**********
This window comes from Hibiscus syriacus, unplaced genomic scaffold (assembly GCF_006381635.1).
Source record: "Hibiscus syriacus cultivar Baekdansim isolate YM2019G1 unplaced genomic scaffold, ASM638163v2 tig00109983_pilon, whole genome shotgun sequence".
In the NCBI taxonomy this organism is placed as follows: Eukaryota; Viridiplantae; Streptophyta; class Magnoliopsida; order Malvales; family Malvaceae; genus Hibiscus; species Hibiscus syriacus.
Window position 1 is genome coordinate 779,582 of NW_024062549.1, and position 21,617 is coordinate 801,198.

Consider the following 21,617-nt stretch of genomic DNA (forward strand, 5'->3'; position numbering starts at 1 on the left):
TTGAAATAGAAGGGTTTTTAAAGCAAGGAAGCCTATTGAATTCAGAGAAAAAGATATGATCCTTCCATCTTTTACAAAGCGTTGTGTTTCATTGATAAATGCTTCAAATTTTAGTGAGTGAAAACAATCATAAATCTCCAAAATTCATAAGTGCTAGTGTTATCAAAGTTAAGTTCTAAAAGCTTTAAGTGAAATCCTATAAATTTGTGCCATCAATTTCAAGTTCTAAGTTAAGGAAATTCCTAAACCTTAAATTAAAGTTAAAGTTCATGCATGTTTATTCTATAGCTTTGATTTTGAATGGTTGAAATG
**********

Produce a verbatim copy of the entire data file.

This window comes from Hibiscus syriacus, unplaced genomic scaffold (assembly GCF_006381635.1).
Source record: "Hibiscus syriacus cultivar Baekdansim isolate YM2019G1 unplaced genomic scaffold, ASM638163v2 tig00109983_pilon, whole genome shotgun sequence".
In the NCBI taxonomy this organism is placed as follows: Eukaryota; Viridiplantae; Streptophyta; class Magnoliopsida; order Malvales; family Malvaceae; genus Hibiscus; species Hibiscus syriacus.
Window position 1 is genome coordinate 779,582 of NW_024062549.1, and position 21,617 is coordinate 801,198.

Consider the following 21,617-nt stretch of genomic DNA (forward strand, 5'->3'; position numbering starts at 1 on the left):
TTGAAATAGAAGGGTTTTTAAAGCAAGGAAGCCTATTGAATTCAGAGAAAAAGATATGATCCTTCCATCTTTTACAAAGCGTTGTGTTTCATTGATAAATGCTTCAAATTTTAGTGAGTGAAAACAATCATAAATCTCCAAAATTCATAAGTGCTAGTGTTATCAAAGTTAAGTTCTAAAAGCTTTAAGTGAAATCCTATAAATTTGTGCCATCAATTTCAAGTTCTAAGTTAAGGAAATTCCTAAACCTTAAATTAAAGTTAAAGTTCATGCATGTTTATTCTATAGCTTTGATTTTGAATGGTTGAAATG